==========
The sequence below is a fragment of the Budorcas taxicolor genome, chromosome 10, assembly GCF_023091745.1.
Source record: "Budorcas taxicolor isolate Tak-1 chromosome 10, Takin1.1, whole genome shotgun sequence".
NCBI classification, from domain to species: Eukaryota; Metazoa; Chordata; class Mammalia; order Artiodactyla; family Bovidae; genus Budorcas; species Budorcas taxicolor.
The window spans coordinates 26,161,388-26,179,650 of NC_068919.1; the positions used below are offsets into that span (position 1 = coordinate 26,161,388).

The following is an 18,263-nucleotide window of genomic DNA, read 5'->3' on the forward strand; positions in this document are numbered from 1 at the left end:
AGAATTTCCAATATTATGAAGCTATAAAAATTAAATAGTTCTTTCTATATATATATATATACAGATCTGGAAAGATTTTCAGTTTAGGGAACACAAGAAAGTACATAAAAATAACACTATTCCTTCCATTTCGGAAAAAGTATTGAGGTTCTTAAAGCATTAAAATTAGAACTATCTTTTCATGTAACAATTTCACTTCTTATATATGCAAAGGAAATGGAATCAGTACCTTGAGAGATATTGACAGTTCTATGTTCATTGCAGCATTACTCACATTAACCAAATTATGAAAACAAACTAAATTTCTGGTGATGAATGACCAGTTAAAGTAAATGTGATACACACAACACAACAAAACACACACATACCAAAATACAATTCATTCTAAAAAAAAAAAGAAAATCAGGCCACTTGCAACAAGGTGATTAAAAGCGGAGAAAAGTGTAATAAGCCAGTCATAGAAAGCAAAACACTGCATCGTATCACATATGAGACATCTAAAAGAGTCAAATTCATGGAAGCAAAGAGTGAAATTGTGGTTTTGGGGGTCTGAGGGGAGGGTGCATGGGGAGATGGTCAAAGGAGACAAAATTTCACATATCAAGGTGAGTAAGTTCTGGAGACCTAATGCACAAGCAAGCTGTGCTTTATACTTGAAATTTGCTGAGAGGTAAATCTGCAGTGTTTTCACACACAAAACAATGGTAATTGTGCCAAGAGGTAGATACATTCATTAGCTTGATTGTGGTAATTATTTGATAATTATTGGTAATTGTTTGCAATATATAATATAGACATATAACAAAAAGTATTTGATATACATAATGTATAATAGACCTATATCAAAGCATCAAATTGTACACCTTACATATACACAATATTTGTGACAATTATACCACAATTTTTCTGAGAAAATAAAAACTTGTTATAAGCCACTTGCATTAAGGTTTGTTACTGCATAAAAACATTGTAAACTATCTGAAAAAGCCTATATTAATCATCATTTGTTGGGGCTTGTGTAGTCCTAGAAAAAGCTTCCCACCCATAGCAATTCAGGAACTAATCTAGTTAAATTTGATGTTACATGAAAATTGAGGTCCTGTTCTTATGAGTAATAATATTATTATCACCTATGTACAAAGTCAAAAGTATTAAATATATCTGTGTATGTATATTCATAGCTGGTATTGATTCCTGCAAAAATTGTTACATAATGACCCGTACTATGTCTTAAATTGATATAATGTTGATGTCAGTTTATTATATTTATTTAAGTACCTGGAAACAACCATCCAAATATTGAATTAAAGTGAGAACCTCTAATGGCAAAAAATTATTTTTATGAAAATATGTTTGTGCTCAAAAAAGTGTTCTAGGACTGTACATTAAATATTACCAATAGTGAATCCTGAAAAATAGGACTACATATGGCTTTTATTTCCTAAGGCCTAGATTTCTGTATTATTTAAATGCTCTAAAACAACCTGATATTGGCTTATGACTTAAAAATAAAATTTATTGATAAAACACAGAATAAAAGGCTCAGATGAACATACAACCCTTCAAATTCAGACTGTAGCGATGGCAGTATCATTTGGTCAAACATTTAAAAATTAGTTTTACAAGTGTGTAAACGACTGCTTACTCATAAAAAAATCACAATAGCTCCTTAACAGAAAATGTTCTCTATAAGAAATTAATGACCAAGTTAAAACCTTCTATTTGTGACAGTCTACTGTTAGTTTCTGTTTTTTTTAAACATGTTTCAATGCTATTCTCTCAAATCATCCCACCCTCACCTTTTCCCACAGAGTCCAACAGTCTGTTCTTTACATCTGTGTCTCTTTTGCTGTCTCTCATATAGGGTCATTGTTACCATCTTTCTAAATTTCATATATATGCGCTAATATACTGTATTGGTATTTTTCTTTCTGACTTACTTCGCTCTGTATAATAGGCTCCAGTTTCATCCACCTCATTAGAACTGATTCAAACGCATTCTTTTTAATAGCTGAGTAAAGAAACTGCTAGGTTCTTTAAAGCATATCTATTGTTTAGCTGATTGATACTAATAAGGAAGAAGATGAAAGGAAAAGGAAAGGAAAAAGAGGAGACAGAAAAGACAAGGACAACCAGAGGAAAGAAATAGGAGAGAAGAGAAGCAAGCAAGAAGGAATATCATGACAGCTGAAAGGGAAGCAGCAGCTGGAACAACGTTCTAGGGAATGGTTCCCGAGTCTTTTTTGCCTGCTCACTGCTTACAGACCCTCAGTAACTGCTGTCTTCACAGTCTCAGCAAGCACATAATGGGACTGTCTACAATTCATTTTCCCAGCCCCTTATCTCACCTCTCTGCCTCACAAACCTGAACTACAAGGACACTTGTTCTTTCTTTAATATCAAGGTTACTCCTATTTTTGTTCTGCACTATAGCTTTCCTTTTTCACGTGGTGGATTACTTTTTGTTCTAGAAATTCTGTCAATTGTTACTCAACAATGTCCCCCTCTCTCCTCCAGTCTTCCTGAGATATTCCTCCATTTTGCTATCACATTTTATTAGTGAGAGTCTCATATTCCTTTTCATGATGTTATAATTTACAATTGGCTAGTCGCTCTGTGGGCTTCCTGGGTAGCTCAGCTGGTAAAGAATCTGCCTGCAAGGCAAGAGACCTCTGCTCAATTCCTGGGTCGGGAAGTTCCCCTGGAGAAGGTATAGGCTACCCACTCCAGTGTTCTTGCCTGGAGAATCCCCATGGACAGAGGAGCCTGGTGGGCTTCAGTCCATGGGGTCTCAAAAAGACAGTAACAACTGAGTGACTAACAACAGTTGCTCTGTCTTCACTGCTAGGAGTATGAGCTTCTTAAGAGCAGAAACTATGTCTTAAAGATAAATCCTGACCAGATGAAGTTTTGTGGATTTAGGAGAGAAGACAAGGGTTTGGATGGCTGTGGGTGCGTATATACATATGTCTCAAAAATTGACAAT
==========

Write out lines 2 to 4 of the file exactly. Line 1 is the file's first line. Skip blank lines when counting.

Source record: "Budorcas taxicolor isolate Tak-1 chromosome 10, Takin1.1, whole genome shotgun sequence".
NCBI classification, from domain to species: Eukaryota; Metazoa; Chordata; class Mammalia; order Artiodactyla; family Bovidae; genus Budorcas; species Budorcas taxicolor.
The window spans coordinates 26,161,388-26,179,650 of NC_068919.1; the positions used below are offsets into that span (position 1 = coordinate 26,161,388).